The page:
Product development processes and best practices have come a long way in the last decade through continuous evolutions of new lifecycle and process models. Development models such as the waterfall model, spiral model, rational unified process, agile and many others have looked at efficiency of the development processes. These approaches have helped practitioners improve immensely on the efficiency and efficacy of the product development processes. However, product quality needs to be measured by parameters that go beyond the traditional criteria like performance, reliability, reusability etc. A product that has any interaction with the end user also needs to meet a fundamental requirement of being "user friendly". Development models such as JAD (Joint Application Development) have focused on making products user friendly. Apart from achieving the technical soundness in a product, the success of the product also largely depends on how well the product addresses the primary requirements of the user such as desirability, relevance and usability. Not meeting these requirements leads to bad user experience, which, in turn can actually lead to failure of the product. This paper discusses some of the misconceptions and myths that exist in the industry regarding Requirements Engineering (RE) and User Experience Design (UXD), and how user needs typically slip through the cracks under the name of "non functional requirements". The paper highlights the need for RE and UXD focus during the overall product development life cycle. In the concluding section an integrated framework for RE and UXD in the PLM process is presented.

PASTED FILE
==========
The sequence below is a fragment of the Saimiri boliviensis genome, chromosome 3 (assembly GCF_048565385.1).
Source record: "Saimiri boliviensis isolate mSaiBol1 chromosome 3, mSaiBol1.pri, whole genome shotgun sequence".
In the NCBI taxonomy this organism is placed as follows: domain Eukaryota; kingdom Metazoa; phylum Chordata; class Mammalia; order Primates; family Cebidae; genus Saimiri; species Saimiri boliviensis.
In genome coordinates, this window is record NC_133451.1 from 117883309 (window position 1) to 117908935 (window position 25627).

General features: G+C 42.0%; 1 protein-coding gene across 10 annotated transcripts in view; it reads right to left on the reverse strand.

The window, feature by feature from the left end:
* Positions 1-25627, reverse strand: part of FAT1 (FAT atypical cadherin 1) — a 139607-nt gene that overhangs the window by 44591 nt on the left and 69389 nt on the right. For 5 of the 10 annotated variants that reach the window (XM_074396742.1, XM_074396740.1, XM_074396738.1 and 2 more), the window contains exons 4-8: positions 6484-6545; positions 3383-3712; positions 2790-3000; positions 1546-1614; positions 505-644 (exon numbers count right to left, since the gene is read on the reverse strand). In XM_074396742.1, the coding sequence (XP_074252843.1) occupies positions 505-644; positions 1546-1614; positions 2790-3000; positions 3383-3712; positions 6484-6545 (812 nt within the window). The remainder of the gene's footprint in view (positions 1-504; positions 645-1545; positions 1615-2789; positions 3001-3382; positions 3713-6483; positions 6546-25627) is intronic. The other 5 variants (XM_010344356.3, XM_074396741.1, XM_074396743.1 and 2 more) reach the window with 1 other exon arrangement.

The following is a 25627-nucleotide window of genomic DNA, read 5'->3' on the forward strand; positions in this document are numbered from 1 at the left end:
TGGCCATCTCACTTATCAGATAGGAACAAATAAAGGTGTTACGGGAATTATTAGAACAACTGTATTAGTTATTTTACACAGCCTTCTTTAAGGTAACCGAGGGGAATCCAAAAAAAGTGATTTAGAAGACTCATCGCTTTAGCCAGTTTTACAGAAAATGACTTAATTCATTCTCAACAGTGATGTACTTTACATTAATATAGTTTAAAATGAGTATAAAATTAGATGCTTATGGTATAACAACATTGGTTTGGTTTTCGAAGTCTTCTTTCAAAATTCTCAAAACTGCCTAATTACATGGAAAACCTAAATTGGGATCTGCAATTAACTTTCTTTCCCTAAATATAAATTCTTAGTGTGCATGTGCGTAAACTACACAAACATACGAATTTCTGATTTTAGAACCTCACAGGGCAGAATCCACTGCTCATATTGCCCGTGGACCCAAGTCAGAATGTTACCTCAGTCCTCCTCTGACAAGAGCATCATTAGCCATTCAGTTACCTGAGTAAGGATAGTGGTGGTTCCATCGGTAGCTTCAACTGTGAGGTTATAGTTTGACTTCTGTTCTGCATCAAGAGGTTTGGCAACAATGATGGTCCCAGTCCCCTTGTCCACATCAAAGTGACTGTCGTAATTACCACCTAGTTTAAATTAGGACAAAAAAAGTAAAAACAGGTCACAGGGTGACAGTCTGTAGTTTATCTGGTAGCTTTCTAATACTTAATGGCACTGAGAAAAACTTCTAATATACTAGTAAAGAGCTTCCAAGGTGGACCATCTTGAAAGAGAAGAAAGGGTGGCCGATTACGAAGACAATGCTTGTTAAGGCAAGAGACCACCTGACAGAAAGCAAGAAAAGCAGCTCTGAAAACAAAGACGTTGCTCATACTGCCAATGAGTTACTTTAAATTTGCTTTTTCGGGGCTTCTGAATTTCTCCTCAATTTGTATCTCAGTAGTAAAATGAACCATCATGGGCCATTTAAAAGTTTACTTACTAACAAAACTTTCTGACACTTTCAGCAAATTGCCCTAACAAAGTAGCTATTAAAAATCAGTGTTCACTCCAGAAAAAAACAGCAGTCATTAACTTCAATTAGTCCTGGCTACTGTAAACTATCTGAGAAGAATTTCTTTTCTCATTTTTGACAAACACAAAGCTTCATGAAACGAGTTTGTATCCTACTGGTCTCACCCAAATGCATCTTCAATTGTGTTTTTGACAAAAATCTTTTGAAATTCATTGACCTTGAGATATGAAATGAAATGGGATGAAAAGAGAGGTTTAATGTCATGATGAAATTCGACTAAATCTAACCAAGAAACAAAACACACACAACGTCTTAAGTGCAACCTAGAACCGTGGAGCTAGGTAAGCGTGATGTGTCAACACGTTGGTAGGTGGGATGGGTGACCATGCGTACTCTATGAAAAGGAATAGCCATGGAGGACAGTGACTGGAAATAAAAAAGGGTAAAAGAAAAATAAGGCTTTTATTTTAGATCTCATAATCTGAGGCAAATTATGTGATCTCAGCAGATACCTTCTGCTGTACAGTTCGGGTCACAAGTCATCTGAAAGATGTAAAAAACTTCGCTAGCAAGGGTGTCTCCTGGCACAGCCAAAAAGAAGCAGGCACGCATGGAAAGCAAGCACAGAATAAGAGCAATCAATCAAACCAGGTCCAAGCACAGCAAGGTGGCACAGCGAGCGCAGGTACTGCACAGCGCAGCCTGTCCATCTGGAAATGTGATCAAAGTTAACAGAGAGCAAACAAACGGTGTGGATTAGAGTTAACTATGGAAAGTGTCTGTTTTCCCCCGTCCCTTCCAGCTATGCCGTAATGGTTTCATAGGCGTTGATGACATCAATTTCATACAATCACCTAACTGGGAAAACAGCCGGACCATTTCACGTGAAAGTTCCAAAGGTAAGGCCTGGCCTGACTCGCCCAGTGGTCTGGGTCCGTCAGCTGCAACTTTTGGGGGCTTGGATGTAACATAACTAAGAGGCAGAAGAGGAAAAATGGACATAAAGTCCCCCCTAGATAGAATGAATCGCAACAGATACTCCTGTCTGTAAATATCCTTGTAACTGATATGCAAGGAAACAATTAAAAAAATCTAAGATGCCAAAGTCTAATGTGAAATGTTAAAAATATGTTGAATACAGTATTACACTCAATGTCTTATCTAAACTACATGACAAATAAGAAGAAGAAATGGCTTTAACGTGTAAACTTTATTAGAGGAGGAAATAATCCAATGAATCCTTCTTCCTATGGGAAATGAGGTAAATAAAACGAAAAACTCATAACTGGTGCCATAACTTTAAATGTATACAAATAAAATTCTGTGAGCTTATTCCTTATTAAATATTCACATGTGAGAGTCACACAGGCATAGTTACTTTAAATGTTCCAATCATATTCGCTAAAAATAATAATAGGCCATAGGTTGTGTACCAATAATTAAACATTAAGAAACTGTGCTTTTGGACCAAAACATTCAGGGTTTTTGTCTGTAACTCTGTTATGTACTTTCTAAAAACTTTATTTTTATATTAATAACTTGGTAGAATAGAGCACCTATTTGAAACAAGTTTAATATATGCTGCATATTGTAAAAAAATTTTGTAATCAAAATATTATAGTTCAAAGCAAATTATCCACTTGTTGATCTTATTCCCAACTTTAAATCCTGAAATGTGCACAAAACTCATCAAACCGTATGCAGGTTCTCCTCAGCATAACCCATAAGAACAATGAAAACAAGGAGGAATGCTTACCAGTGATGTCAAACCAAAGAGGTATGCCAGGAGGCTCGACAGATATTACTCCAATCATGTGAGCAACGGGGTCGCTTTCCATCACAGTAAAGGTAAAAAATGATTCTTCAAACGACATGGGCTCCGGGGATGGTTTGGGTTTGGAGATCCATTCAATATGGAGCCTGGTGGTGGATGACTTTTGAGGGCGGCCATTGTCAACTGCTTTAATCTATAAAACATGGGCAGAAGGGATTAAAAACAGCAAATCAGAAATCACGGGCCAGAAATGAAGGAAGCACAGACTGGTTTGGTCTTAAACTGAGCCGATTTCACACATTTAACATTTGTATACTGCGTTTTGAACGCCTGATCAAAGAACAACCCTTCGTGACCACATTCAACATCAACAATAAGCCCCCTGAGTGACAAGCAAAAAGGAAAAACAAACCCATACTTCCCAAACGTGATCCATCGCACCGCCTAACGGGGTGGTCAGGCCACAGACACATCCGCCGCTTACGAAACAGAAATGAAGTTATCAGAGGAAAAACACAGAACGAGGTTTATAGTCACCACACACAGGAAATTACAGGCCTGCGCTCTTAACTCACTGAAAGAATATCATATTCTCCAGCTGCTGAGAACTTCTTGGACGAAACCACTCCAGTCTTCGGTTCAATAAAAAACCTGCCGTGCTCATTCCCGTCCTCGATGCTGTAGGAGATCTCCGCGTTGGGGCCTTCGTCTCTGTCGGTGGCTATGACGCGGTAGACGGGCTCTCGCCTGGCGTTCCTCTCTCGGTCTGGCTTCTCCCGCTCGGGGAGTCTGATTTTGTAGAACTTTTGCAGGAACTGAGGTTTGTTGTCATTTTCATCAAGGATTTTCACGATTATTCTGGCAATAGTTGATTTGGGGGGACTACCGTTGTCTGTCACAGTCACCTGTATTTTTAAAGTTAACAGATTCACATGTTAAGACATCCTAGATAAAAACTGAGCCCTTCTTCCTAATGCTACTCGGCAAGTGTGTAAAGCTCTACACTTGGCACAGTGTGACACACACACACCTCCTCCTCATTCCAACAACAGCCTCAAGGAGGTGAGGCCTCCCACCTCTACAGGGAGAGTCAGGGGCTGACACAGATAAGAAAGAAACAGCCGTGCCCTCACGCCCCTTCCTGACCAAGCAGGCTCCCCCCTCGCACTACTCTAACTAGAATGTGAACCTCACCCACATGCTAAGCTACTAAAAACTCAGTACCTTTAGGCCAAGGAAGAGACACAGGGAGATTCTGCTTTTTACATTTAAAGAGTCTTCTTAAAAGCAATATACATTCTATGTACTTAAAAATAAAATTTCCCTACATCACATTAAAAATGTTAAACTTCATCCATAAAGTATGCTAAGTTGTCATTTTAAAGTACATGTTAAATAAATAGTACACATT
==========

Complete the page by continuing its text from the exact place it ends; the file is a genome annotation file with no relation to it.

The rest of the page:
User centered scenario based approach for developing mobile interfaces for social life networks BIBAFull-Text 18-24
  Pasquale Di Giovanni; Marco Romano; Monica Sebillo; Genoveffa Tortora; Giuliana Vitiello; Tamara Ginige; Lasanthi De Silva; Jeevani Goonethilaka; Gihan Wikramanayake; Athula Ginige
In recent years the explosive growth of smartphones and the evolution of mobile communication networks have certainly revolutionized the way how people communicate and access information. This revolution is even more tangible in developing countries where mobile devices are becoming the preferred way to access services for their daily activities. In this context, the development of mobile applications in the areas of health, education, agriculture, and mobile banking become a crucial factor. Unfortunately, the development process presents non-trivial human and technological challenges. The goal of our research is to support people living in developing countries to improve their lives. In particular we focused our attention on assisting farmers from rural zones of Sri Lanka in optimizing their crops.